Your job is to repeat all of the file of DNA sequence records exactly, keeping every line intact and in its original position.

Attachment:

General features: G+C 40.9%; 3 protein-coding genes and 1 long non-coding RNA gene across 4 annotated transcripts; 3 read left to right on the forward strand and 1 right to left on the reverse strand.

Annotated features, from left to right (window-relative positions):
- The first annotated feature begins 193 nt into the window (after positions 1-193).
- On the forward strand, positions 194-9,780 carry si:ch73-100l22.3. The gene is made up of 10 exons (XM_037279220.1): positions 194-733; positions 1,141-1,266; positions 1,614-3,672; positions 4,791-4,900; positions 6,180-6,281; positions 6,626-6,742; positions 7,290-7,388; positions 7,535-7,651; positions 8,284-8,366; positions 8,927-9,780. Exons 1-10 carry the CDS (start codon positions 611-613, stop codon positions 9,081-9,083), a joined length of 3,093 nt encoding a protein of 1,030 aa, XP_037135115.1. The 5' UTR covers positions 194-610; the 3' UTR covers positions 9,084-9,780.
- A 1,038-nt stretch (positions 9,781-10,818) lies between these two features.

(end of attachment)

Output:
General features: G+C 40.9%; 3 protein-coding genes and 1 long non-coding RNA gene across 4 annotated transcripts; 3 read left to right on the forward strand and 1 right to left on the reverse strand.

Annotated features, from left to right (window-relative positions):
- The first annotated feature begins 193 nt into the window (after positions 1-193).
- On the forward strand, positions 194-9,780 carry si:ch73-100l22.3. The gene is made up of 10 exons (XM_037279220.1): positions 194-733; positions 1,141-1,266; positions 1,614-3,672; positions 4,791-4,900; positions 6,180-6,281; positions 6,626-6,742; positions 7,290-7,388; positions 7,535-7,651; positions 8,284-8,366; positions 8,927-9,780. Exons 1-10 carry the CDS (start codon positions 611-613, stop codon positions 9,081-9,083), a joined length of 3,093 nt encoding a protein of 1,030 aa, XP_037135115.1. The 5' UTR covers positions 194-610; the 3' UTR covers positions 9,084-9,780.
- A 1,038-nt stretch (positions 9,781-10,818) lies between these two features.